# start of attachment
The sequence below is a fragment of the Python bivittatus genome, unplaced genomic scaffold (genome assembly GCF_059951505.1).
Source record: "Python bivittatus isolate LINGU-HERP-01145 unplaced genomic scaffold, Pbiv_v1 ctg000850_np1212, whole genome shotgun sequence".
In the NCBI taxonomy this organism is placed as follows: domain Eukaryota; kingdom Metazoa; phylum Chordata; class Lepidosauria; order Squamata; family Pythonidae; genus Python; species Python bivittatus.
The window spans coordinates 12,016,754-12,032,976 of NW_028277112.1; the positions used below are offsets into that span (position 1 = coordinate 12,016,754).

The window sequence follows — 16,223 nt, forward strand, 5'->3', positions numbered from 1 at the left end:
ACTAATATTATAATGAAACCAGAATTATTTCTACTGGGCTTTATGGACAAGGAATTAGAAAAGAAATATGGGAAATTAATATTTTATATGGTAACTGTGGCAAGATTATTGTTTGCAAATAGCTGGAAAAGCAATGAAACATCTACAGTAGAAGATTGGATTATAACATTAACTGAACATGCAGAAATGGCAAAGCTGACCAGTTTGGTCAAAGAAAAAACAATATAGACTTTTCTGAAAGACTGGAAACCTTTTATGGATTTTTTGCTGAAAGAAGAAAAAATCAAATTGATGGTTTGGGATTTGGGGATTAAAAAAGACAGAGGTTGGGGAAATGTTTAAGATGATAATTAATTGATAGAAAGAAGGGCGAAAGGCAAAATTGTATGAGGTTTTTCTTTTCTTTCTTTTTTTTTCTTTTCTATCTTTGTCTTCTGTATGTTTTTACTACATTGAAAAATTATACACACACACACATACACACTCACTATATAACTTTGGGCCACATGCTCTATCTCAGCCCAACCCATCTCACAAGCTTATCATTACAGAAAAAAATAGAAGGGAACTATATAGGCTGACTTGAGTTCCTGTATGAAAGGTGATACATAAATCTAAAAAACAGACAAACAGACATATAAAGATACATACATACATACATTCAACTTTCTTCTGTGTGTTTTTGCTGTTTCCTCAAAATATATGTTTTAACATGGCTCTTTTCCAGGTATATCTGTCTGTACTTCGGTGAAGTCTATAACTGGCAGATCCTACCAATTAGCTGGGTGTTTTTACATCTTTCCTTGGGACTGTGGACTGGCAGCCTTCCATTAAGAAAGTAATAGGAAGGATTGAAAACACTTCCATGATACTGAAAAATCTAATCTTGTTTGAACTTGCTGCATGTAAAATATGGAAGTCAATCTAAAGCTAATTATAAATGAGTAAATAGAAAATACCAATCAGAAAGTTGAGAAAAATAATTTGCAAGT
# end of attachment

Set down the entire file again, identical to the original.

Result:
The sequence below is a fragment of the Python bivittatus genome, unplaced genomic scaffold (genome assembly GCF_059951505.1).
Source record: "Python bivittatus isolate LINGU-HERP-01145 unplaced genomic scaffold, Pbiv_v1 ctg000850_np1212, whole genome shotgun sequence".
In the NCBI taxonomy this organism is placed as follows: domain Eukaryota; kingdom Metazoa; phylum Chordata; class Lepidosauria; order Squamata; family Pythonidae; genus Python; species Python bivittatus.
The window spans coordinates 12,016,754-12,032,976 of NW_028277112.1; the positions used below are offsets into that span (position 1 = coordinate 12,016,754).

The window sequence follows — 16,223 nt, forward strand, 5'->3', positions numbered from 1 at the left end:
ACTAATATTATAATGAAACCAGAATTATTTCTACTGGGCTTTATGGACAAGGAATTAGAAAAGAAATATGGGAAATTAATATTTTATATGGTAACTGTGGCAAGATTATTGTTTGCAAATAGCTGGAAAAGCAATGAAACATCTACAGTAGAAGATTGGATTATAACATTAACTGAACATGCAGAAATGGCAAAGCTGACCAGTTTGGTCAAAGAAAAAACAATATAGACTTTTCTGAAAGACTGGAAACCTTTTATGGATTTTTTGCTGAAAGAAGAAAAAATCAAATTGATGGTTTGGGATTTGGGGATTAAAAAAGACAGAGGTTGGGGAAATGTTTAAGATGATAATTAATTGATAGAAAGAAGGGCGAAAGGCAAAATTGTATGAGGTTTTTCTTTTCTTTCTTTTTTTTTCTTTTCTATCTTTGTCTTCTGTATGTTTTTACTACATTGAAAAATTATACACACACACACATACACACTCACTATATAACTTTGGGCCACATGCTCTATCTCAGCCCAACCCATCTCACAAGCTTATCATTACAGAAAAAAATAGAAGGGAACTATATAGGCTGACTTGAGTTCCTGTATGAAAGGTGATACATAAATCTAAAAAACAGACAAACAGACATATAAAGATACATACATACATACATTCAACTTTCTTCTGTGTGTTTTTGCTGTTTCCTCAAAATATATGTTTTAACATGGCTCTTTTCCAGGTATATCTGTCTGTACTTCGGTGAAGTCTATAACTGGCAGATCCTACCAATTAGCTGGGTGTTTTTACATCTTTCCTTGGGACTGTGGACTGGCAGCCTTCCATTAAGAAAGTAATAGGAAGGATTGAAAACACTTCCATGATACTGAAAAATCTAATCTTGTTTGAACTTGCTGCATGTAAAATATGGAAGTCAATCTAAAGCTAATTATAAATGAGTAAATAGAAAATACCAATCAGAAAGTTGAGAAAAATAATTTGCAAGT